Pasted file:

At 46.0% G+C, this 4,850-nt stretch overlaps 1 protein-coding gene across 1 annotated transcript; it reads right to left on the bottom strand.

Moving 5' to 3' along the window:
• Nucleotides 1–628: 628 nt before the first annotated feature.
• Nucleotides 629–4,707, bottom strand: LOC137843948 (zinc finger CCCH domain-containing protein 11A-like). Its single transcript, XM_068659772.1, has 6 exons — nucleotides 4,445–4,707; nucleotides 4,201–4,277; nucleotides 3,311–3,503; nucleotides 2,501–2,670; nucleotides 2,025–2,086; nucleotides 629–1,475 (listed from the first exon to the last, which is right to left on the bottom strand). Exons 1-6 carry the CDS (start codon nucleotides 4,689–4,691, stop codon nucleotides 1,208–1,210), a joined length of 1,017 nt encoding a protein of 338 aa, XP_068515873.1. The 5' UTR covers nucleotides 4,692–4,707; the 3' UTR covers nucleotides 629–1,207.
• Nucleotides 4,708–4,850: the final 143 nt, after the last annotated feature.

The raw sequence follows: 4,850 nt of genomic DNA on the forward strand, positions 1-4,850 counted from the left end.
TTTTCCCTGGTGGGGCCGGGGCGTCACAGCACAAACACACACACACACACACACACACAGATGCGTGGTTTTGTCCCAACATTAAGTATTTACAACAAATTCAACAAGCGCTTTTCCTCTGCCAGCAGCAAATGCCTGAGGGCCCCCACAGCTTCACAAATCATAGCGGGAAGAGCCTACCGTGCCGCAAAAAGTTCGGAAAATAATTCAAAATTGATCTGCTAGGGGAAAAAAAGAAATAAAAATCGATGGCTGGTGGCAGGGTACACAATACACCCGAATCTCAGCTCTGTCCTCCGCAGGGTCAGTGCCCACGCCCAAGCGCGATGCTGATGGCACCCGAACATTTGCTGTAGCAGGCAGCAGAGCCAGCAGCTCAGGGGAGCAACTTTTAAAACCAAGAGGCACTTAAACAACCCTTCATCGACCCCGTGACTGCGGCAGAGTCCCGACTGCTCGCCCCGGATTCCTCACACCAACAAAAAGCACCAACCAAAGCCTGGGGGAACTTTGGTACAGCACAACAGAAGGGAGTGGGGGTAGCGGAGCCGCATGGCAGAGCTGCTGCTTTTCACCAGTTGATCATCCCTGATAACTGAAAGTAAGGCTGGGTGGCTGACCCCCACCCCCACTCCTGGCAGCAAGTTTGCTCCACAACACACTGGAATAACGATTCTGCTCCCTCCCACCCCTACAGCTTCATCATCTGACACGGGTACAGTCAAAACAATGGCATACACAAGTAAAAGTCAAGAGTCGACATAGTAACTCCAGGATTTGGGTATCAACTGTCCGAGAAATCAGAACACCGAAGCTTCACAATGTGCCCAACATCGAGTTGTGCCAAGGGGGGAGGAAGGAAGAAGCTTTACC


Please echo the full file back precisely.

At 46.0% G+C, this 4,850-nt stretch overlaps 1 protein-coding gene across 1 annotated transcript; it reads right to left on the bottom strand.

Moving 5' to 3' along the window:
• Nucleotides 1–628: 628 nt before the first annotated feature.
• Nucleotides 629–4,707, bottom strand: LOC137843948 (zinc finger CCCH domain-containing protein 11A-like). Its single transcript, XM_068659772.1, has 6 exons — nucleotides 4,445–4,707; nucleotides 4,201–4,277; nucleotides 3,311–3,503; nucleotides 2,501–2,670; nucleotides 2,025–2,086; nucleotides 629–1,475 (listed from the first exon to the last, which is right to left on the bottom strand). Exons 1-6 carry the CDS (start codon nucleotides 4,689–4,691, stop codon nucleotides 1,208–1,210), a joined length of 1,017 nt encoding a protein of 338 aa, XP_068515873.1. The 5' UTR covers nucleotides 4,692–4,707; the 3' UTR covers nucleotides 629–1,207.
• Nucleotides 4,708–4,850: the final 143 nt, after the last annotated feature.

The raw sequence follows: 4,850 nt of genomic DNA on the forward strand, positions 1-4,850 counted from the left end.
TTTTCCCTGGTGGGGCCGGGGCGTCACAGCACAAACACACACACACACACACACACACAGATGCGTGGTTTTGTCCCAACATTAAGTATTTACAACAAATTCAACAAGCGCTTTTCCTCTGCCAGCAGCAAATGCCTGAGGGCCCCCACAGCTTCACAAATCATAGCGGGAAGAGCCTACCGTGCCGCAAAAAGTTCGGAAAATAATTCAAAATTGATCTGCTAGGGGAAAAAAAGAAATAAAAATCGATGGCTGGTGGCAGGGTACACAATACACCCGAATCTCAGCTCTGTCCTCCGCAGGGTCAGTGCCCACGCCCAAGCGCGATGCTGATGGCACCCGAACATTTGCTGTAGCAGGCAGCAGAGCCAGCAGCTCAGGGGAGCAACTTTTAAAACCAAGAGGCACTTAAACAACCCTTCATCGACCCCGTGACTGCGGCAGAGTCCCGACTGCTCGCCCCGGATTCCTCACACCAACAAAAAGCACCAACCAAAGCCTGGGGGAACTTTGGTACAGCACAACAGAAGGGAGTGGGGGTAGCGGAGCCGCATGGCAGAGCTGCTGCTTTTCACCAGTTGATCATCCCTGATAACTGAAAGTAAGGCTGGGTGGCTGACCCCCACCCCCACTCCTGGCAGCAAGTTTGCTCCACAACACACTGGAATAACGATTCTGCTCCCTCCCACCCCTACAGCTTCATCATCTGACACGGGTACAGTCAAAACAATGGCATACACAAGTAAAAGTCAAGAGTCGACATAGTAACTCCAGGATTTGGGTATCAACTGTCCGAGAAATCAGAACACCGAAGCTTCACAATGTGCCCAACATCGAGTTGTGCCAAGGGGGGAGGAAGGAAGAAGCTTTACC